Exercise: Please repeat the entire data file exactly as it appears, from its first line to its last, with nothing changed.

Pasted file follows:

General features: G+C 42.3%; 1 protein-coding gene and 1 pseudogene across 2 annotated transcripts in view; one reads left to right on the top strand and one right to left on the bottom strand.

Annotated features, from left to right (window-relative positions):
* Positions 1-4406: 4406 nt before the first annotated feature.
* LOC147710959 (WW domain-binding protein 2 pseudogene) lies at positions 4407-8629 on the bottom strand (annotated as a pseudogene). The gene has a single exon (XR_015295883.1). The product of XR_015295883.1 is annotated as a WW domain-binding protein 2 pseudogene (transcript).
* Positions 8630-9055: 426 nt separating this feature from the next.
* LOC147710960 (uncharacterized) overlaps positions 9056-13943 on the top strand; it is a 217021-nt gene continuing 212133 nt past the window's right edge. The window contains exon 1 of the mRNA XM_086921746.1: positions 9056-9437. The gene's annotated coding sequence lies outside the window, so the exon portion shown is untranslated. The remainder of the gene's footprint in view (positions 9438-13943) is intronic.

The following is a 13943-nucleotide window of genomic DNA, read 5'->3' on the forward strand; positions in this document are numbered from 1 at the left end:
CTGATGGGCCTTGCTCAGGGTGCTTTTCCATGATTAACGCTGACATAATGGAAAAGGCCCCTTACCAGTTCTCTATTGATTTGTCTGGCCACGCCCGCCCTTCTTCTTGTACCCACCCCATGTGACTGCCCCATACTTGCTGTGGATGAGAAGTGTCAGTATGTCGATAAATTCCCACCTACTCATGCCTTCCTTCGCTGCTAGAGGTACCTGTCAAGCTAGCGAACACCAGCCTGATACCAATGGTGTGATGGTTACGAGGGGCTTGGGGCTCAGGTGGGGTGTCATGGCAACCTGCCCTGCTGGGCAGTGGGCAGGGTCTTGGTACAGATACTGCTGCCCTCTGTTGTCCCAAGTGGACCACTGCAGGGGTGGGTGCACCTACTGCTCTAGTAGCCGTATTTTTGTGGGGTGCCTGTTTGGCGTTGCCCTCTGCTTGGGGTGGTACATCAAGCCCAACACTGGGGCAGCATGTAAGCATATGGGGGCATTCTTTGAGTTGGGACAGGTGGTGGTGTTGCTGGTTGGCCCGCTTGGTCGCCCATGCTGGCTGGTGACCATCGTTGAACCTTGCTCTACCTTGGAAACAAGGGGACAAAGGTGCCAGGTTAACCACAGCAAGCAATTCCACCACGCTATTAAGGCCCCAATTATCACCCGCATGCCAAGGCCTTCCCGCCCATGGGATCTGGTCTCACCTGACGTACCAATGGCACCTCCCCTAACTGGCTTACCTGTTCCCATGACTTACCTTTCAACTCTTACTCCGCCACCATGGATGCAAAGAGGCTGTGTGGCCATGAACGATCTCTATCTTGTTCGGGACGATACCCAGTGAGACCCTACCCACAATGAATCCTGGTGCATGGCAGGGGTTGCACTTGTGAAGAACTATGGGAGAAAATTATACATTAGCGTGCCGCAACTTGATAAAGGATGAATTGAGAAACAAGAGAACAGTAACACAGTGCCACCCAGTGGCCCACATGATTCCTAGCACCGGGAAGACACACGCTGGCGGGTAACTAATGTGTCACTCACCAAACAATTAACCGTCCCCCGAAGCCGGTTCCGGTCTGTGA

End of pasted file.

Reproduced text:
General features: G+C 42.3%; 1 protein-coding gene and 1 pseudogene across 2 annotated transcripts in view; one reads left to right on the top strand and one right to left on the bottom strand.

Annotated features, from left to right (window-relative positions):
* Positions 1-4406: 4406 nt before the first annotated feature.
* LOC147710959 (WW domain-binding protein 2 pseudogene) lies at positions 4407-8629 on the bottom strand (annotated as a pseudogene). The gene has a single exon (XR_015295883.1). The product of XR_015295883.1 is annotated as a WW domain-binding protein 2 pseudogene (transcript).
* Positions 8630-9055: 426 nt separating this feature from the next.
* LOC147710960 (uncharacterized) overlaps positions 9056-13943 on the top strand; it is a 217021-nt gene continuing 212133 nt past the window's right edge. The window contains exon 1 of the mRNA XM_086921746.1: positions 9056-9437. The gene's annotated coding sequence lies outside the window, so the exon portion shown is untranslated. The remainder of the gene's footprint in view (positions 9438-13943) is intronic.

The following is a 13943-nucleotide window of genomic DNA, read 5'->3' on the forward strand; positions in this document are numbered from 1 at the left end:
CTGATGGGCCTTGCTCAGGGTGCTTTTCCATGATTAACGCTGACATAATGGAAAAGGCCCCTTACCAGTTCTCTATTGATTTGTCTGGCCACGCCCGCCCTTCTTCTTGTACCCACCCCATGTGACTGCCCCATACTTGCTGTGGATGAGAAGTGTCAGTATGTCGATAAATTCCCACCTACTCATGCCTTCCTTCGCTGCTAGAGGTACCTGTCAAGCTAGCGAACACCAGCCTGATACCAATGGTGTGATGGTTACGAGGGGCTTGGGGCTCAGGTGGGGTGTCATGGCAACCTGCCCTGCTGGGCAGTGGGCAGGGTCTTGGTACAGATACTGCTGCCCTCTGTTGTCCCAAGTGGACCACTGCAGGGGTGGGTGCACCTACTGCTCTAGTAGCCGTATTTTTGTGGGGTGCCTGTTTGGCGTTGCCCTCTGCTTGGGGTGGTACATCAAGCCCAACACTGGGGCAGCATGTAAGCATATGGGGGCATTCTTTGAGTTGGGACAGGTGGTGGTGTTGCTGGTTGGCCCGCTTGGTCGCCCATGCTGGCTGGTGACCATCGTTGAACCTTGCTCTACCTTGGAAACAAGGGGACAAAGGTGCCAGGTTAACCACAGCAAGCAATTCCACCACGCTATTAAGGCCCCAATTATCACCCGCATGCCAAGGCCTTCCCGCCCATGGGATCTGGTCTCACCTGACGTACCAATGGCACCTCCCCTAACTGGCTTACCTGTTCCCATGACTTACCTTTCAACTCTTACTCCGCCACCATGGATGCAAAGAGGCTGTGTGGCCATGAACGATCTCTATCTTGTTCGGGACGATACCCAGTGAGACCCTACCCACAATGAATCCTGGTGCATGGCAGGGGTTGCACTTGTGAAGAACTATGGGAGAAAATTATACATTAGCGTGCCGCAACTTGATAAAGGATGAATTGAGAAACAAGAGAACAGTAACACAGTGCCACCCAGTGGCCCACATGATTCCTAGCACCGGGAAGACACACGCTGGCGGGTAACTAATGTGTCACTCACCAAACAATTAACCGTCCCCCGAAGCCGGTTCCGGTCTGTGA